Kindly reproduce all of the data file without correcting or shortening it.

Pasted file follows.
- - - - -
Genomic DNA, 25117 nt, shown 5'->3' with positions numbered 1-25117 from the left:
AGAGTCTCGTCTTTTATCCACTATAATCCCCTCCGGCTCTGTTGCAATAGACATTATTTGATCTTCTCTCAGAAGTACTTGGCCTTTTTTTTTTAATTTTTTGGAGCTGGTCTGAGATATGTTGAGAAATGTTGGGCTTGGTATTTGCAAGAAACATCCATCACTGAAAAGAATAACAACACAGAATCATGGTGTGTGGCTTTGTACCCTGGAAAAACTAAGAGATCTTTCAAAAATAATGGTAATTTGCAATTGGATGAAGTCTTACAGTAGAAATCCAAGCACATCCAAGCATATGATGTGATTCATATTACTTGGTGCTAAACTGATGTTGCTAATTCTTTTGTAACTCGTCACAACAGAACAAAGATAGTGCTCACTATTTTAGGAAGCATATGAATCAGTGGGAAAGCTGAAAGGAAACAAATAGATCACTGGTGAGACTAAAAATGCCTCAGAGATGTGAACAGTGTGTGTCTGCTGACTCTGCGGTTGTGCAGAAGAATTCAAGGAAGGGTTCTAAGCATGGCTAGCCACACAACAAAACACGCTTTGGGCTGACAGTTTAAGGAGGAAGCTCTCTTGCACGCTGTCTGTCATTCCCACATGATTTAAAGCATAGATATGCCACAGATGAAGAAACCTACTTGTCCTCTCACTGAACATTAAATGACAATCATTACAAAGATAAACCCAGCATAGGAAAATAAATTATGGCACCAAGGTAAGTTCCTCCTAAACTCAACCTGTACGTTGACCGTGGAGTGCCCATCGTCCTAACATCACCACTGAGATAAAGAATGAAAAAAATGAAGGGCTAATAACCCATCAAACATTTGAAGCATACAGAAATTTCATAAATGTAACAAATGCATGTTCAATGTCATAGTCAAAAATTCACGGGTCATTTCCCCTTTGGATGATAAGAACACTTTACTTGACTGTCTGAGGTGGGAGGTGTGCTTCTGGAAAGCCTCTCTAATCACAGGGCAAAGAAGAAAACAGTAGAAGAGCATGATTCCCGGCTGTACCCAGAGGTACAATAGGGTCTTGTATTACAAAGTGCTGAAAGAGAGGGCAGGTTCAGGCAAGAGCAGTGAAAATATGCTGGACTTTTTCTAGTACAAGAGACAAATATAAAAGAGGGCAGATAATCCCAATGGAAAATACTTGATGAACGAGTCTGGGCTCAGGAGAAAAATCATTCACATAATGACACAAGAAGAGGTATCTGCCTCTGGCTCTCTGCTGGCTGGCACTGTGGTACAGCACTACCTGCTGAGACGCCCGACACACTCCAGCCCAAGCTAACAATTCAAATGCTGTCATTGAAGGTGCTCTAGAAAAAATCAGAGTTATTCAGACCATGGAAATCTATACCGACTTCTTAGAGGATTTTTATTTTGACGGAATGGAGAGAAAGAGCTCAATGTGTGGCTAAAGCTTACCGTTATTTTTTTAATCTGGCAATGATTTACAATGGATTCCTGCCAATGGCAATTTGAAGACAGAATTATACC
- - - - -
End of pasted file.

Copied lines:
Genomic DNA, 25117 nt, shown 5'->3' with positions numbered 1-25117 from the left:
AGAGTCTCGTCTTTTATCCACTATAATCCCCTCCGGCTCTGTTGCAATAGACATTATTTGATCTTCTCTCAGAAGTACTTGGCCTTTTTTTTTTAATTTTTTGGAGCTGGTCTGAGATATGTTGAGAAATGTTGGGCTTGGTATTTGCAAGAAACATCCATCACTGAAAAGAATAACAACACAGAATCATGGTGTGTGGCTTTGTACCCTGGAAAAACTAAGAGATCTTTCAAAAATAATGGTAATTTGCAATTGGATGAAGTCTTACAGTAGAAATCCAAGCACATCCAAGCATATGATGTGATTCATATTACTTGGTGCTAAACTGATGTTGCTAATTCTTTTGTAACTCGTCACAACAGAACAAAGATAGTGCTCACTATTTTAGGAAGCATATGAATCAGTGGGAAAGCTGAAAGGAAACAAATAGATCACTGGTGAGACTAAAAATGCCTCAGAGATGTGAACAGTGTGTGTCTGCTGACTCTGCGGTTGTGCAGAAGAATTCAAGGAAGGGTTCTAAGCATGGCTAGCCACACAACAAAACACGCTTTGGGCTGACAGTTTAAGGAGGAAGCTCTCTTGCACGCTGTCTGTCATTCCCACATGATTTAAAGCATAGATATGCCACAGATGAAGAAACCTACTTGTCCTCTCACTGAACATTAAATGACAATCATTACAAAGATAAACCCAGCATAGGAAAATAAATTATGGCACCAAGGTAAGTTCCTCCTAAACTCAACCTGTACGTTGACCGTGGAGTGCCCATCGTCCTAACATCACCACTGAGATAAAGAATGAAAAAAATGAAGGGCTAATAACCCATCAAACATTTGAAGCATACAGAAATTTCATAAATGTAACAAATGCATGTTCAATGTCATAGTCAAAAATTCACGGGTCATTTCCCCTTTGGATGATAAGAACACTTTACTTGACTGTCTGAGGTGGGAGGTGTGCTTCTGGAAAGCCTCTCTAATCACAGGGCAAAGAAGAAAACAGTAGAAGAGCATGATTCCCGGCTGTACCCAGAGGTACAATAGGGTCTTGTATTACAAAGTGCTGAAAGAGAGGGCAGGTTCAGGCAAGAGCAGTGAAAATATGCTGGACTTTTTCTAGTACAAGAGACAAATATAAAAGAGGGCAGATAATCCCAATGGAAAATACTTGATGAACGAGTCTGGGCTCAGGAGAAAAATCATTCACATAATGACACAAGAAGAGGTATCTGCCTCTGGCTCTCTGCTGGCTGGCACTGTGGTACAGCACTACCTGCTGAGACGCCCGACACACTCCAGCCCAAGCTAACAATTCAAATGCTGTCATTGAAGGTGCTCTAGAAAAAATCAGAGTTATTCAGACCATGGAAATCTATACCGACTTCTTAGAGGATTTTTATTTTGACGGAATGGAGAGAAAGAGCTCAATGTGTGGCTAAAGCTTACCGTTATTTTTTTAATCTGGCAATGATTTACAATGGATTCCTGCCAATGGCAATTTGAAGACAGAATTATACC